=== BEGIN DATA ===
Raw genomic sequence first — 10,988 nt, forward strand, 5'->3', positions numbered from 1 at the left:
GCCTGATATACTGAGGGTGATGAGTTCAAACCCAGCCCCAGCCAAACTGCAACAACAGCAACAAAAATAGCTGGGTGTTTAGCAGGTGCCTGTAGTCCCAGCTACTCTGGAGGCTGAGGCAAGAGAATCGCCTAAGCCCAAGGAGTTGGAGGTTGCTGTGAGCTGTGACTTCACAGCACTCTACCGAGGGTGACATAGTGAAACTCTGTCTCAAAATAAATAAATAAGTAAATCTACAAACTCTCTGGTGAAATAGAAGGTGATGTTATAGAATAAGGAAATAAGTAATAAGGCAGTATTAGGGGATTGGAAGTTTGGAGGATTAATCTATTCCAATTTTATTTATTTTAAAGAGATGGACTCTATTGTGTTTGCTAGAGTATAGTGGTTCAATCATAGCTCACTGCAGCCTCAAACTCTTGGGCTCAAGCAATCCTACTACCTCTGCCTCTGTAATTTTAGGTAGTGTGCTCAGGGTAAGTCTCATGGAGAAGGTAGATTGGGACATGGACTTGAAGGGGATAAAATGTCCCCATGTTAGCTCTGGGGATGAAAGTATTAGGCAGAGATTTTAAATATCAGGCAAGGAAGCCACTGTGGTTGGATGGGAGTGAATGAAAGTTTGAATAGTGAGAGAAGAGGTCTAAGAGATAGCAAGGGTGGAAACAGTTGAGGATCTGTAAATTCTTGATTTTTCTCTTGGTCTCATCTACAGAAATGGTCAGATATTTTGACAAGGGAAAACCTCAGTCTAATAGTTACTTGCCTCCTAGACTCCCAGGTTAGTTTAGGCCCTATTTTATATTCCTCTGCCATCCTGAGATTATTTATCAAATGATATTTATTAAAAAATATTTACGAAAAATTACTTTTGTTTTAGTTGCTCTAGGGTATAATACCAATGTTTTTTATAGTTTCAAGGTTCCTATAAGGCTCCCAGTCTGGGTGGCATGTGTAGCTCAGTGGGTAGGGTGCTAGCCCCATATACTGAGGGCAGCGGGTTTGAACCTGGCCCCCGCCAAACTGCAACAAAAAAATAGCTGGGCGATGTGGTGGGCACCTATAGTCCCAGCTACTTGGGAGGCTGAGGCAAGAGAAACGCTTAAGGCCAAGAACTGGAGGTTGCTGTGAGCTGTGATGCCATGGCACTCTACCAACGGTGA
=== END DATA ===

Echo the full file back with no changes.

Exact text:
Raw genomic sequence first — 10,988 nt, forward strand, 5'->3', positions numbered from 1 at the left:
GCCTGATATACTGAGGGTGATGAGTTCAAACCCAGCCCCAGCCAAACTGCAACAACAGCAACAAAAATAGCTGGGTGTTTAGCAGGTGCCTGTAGTCCCAGCTACTCTGGAGGCTGAGGCAAGAGAATCGCCTAAGCCCAAGGAGTTGGAGGTTGCTGTGAGCTGTGACTTCACAGCACTCTACCGAGGGTGACATAGTGAAACTCTGTCTCAAAATAAATAAATAAGTAAATCTACAAACTCTCTGGTGAAATAGAAGGTGATGTTATAGAATAAGGAAATAAGTAATAAGGCAGTATTAGGGGATTGGAAGTTTGGAGGATTAATCTATTCCAATTTTATTTATTTTAAAGAGATGGACTCTATTGTGTTTGCTAGAGTATAGTGGTTCAATCATAGCTCACTGCAGCCTCAAACTCTTGGGCTCAAGCAATCCTACTACCTCTGCCTCTGTAATTTTAGGTAGTGTGCTCAGGGTAAGTCTCATGGAGAAGGTAGATTGGGACATGGACTTGAAGGGGATAAAATGTCCCCATGTTAGCTCTGGGGATGAAAGTATTAGGCAGAGATTTTAAATATCAGGCAAGGAAGCCACTGTGGTTGGATGGGAGTGAATGAAAGTTTGAATAGTGAGAGAAGAGGTCTAAGAGATAGCAAGGGTGGAAACAGTTGAGGATCTGTAAATTCTTGATTTTTCTCTTGGTCTCATCTACAGAAATGGTCAGATATTTTGACAAGGGAAAACCTCAGTCTAATAGTTACTTGCCTCCTAGACTCCCAGGTTAGTTTAGGCCCTATTTTATATTCCTCTGCCATCCTGAGATTATTTATCAAATGATATTTATTAAAAAATATTTACGAAAAATTACTTTTGTTTTAGTTGCTCTAGGGTATAATACCAATGTTTTTTATAGTTTCAAGGTTCCTATAAGGCTCCCAGTCTGGGTGGCATGTGTAGCTCAGTGGGTAGGGTGCTAGCCCCATATACTGAGGGCAGCGGGTTTGAACCTGGCCCCCGCCAAACTGCAACAAAAAAATAGCTGGGCGATGTGGTGGGCACCTATAGTCCCAGCTACTTGGGAGGCTGAGGCAAGAGAAACGCTTAAGGCCAAGAACTGGAGGTTGCTGTGAGCTGTGATGCCATGGCACTCTACCAACGGTGA